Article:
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Land Matters: A Watershed for a Watershed

We’ve had a qualified breakthrough for green stormwater infrastructure here in Washington, D.C., recently in the long push to clean up our rivers and the Chesapeake Bay. Washington is one of hundreds of cities since the 1990s that the U.S. Environmental Protection Agency has said needs to fix its combined sewer overflow so that sewage no longer mixes with stormwater and surges into waterways, in our case the Potomac and Anacostia Rivers and also Rock Creek, when we have heavy rain. About a third of the city has combined sewers, the last of them built about a century ago. There are 47 places where D.C.’s sewage overflows into open waters. The Anacostia, in recent years, has been likened to a septic tank.

Under a 2005 consent decree agreed to by the city, the District of Columbia Water and Sewer Authority (DC Water), the EPA, and the U.S. Department of Justice, the proposed solution to this problem, similar to approaches in Atlanta, Portland, Seattle, and numerous other cities, has been to dig a system of deep tunnels to hold excess stormwater apart from sewage until it can be treated by DC Water and pumped out into the Potomac River mostly clean. This system, well under construction now along the Anacostia banks, involves 13 miles of tunnels sunk 100 feet underground at a cost of nearly $3 billion. I call it the subway for stormwater. It would lower toxic overflows by 96 percent in an average year over current levels. (The current overflow volume is estimated to be 40 percent lower than it was in 1996, owing to new controls.)

But the tunnel idea, though it would furnish a needed remedy with relative speed by 2025, has been a shunt rather than a focus on the chronic city problems of too much pavement and other impervious surfaces. In 2009, a new general manager and CEO at DC Water, George S. Hawkins, began to explore the potential of a green stormwater infrastructure system of bioswales, pervious pavings, rain gardens, and green roofs to prevent or reduce combined sewer overflows. In early 2014, DC Water floated a proposal to modify its consent decree with the EPA to allow it to install green infrastructure and cut back the scope of the tunnel projects. The modification would delay full compliance with the consent decree by five to seven years, which does not thrill environmentalists.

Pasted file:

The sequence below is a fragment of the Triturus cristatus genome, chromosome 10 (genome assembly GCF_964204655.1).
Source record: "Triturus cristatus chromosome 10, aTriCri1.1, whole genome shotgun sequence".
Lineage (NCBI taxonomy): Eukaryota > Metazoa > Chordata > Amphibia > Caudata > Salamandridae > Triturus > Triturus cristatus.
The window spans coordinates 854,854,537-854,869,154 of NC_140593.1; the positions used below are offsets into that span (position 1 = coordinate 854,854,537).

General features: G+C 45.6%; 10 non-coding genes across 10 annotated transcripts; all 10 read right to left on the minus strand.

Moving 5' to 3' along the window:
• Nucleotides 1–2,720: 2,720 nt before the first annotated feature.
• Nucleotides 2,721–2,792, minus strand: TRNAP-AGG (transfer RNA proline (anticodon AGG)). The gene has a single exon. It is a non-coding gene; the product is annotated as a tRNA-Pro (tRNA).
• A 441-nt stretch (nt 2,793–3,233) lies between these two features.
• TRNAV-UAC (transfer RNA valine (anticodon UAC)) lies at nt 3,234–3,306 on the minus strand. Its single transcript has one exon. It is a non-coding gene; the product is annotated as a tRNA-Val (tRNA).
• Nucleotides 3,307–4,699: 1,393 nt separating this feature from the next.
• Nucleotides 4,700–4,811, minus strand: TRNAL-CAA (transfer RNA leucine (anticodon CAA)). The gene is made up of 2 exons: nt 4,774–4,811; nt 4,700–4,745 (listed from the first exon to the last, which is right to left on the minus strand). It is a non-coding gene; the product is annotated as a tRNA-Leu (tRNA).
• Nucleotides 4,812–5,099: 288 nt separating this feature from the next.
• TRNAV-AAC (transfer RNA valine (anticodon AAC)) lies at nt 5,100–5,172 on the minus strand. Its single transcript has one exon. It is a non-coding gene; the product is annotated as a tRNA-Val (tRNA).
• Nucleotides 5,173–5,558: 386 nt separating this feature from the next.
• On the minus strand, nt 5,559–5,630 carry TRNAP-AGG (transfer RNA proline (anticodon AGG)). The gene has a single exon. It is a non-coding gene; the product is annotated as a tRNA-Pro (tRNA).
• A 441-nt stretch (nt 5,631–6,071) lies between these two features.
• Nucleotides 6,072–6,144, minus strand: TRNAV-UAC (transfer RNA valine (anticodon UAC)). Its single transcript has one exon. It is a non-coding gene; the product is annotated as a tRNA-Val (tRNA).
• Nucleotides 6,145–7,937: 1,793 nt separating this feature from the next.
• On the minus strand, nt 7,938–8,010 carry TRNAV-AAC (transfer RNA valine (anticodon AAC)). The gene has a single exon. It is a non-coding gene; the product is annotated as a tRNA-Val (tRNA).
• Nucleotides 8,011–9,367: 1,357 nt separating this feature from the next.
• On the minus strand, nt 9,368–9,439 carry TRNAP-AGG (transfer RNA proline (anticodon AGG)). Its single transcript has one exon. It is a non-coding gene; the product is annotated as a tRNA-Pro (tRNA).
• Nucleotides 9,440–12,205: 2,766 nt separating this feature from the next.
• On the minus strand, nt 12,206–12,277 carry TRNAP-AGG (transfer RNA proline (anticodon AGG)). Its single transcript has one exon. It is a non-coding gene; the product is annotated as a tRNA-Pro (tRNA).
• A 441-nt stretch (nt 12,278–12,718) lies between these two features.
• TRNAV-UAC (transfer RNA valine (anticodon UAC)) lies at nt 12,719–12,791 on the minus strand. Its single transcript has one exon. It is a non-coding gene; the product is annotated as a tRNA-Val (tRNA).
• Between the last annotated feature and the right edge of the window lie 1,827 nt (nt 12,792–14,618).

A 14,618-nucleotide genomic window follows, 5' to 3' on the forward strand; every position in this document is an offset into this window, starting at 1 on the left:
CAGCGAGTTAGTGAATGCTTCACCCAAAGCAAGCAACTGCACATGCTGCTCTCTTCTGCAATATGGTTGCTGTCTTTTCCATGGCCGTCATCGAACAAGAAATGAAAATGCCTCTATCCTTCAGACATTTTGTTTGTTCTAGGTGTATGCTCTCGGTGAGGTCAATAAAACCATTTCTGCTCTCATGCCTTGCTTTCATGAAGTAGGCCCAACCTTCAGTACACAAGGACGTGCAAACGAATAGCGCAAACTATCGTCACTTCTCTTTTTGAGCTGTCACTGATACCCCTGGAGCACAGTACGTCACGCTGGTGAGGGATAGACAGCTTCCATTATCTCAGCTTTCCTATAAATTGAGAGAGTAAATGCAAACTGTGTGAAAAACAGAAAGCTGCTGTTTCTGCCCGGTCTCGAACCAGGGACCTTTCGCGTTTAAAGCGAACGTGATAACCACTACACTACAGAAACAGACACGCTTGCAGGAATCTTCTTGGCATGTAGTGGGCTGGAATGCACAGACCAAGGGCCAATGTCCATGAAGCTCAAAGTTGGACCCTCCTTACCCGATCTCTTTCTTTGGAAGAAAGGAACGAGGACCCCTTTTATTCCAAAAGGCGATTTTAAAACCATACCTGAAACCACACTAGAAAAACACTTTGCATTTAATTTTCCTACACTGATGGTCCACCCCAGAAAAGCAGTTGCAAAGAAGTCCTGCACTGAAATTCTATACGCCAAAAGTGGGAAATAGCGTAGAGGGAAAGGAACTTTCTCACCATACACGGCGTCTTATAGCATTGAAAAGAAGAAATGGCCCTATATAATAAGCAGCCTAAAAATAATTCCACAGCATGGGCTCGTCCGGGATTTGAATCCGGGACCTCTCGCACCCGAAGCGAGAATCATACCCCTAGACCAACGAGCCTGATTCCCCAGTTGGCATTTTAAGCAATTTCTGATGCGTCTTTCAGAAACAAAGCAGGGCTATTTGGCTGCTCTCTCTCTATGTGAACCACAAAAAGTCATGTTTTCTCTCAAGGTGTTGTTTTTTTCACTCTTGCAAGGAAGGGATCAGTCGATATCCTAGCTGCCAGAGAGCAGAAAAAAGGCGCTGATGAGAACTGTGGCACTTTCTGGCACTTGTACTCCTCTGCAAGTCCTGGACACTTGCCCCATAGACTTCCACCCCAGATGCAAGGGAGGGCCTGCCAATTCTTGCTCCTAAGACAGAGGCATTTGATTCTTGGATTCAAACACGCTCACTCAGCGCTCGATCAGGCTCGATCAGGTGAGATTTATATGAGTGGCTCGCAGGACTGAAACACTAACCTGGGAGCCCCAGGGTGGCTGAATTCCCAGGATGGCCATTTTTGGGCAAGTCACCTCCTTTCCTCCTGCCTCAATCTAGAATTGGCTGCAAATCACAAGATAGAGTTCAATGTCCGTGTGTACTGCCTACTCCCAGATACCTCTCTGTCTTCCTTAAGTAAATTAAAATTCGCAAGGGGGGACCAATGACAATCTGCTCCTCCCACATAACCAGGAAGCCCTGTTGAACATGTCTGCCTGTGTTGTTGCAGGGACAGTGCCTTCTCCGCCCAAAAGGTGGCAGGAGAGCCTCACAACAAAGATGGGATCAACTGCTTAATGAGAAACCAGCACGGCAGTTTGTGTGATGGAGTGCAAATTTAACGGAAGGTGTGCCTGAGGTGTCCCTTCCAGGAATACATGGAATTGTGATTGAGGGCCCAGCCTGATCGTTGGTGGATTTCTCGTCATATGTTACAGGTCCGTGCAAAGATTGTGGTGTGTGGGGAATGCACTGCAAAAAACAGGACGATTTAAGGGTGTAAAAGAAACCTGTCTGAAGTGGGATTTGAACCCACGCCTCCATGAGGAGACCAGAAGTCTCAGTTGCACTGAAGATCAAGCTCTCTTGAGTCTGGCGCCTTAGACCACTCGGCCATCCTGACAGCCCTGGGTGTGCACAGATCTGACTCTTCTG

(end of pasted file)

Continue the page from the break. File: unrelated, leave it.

“Every year that we accept raw sewage being dumped into the water of our nation’s capital is completely unacceptable,” as an attorney for the public interest law office of Earthjustice, Jennifer Chavez, told the Washington Post. Local and national environmental advocates, led by Earthjustice, had filed suit against the city in 1999 to begin cleaning up the sewage overflows. Those advocates, who have been monitoring progress under the 2005 consent decree, support the idea of green infrastructure as long as it in no way delays or reduces the decree’s aggressive pollution reduction deadlines. They received the modification proposal to the tunnel projects with intense wariness, citing in a letter in April 2014 a number of major shortcomings and a general lack of specifics in the utility’s projections for green infrastructure’s performance.

The EPA and the Justice Department approved DC Water’s modification plan on May 20, in what green infrastructure advocates could call a victory. The plan to build several miles of tunnel in the Anacostia watershed is unchanged, but one smaller tunnel would be eliminated and another considerably reduced in scope if green infrastructure turns out to do the trick. DC Water is calling it a “hybrid” approach. But there are still reservations among environmentalists about its efficacy. They will continue to insist that green infrastructure projects must reduce overflows by at least as much as the tunnels, and they wonder—as any landscape architect naturally would—who is going to maintain all this green infrastructure throughout the city and make sure it operates properly. This is going to be a major test case of a grand plan to bring something like “nature” back to a city, and if it works, terrific. If it doesn’t work, it will be Exhibit A for the skeptics.

Bradford McKee
Landscape Architecture Magazine Editor

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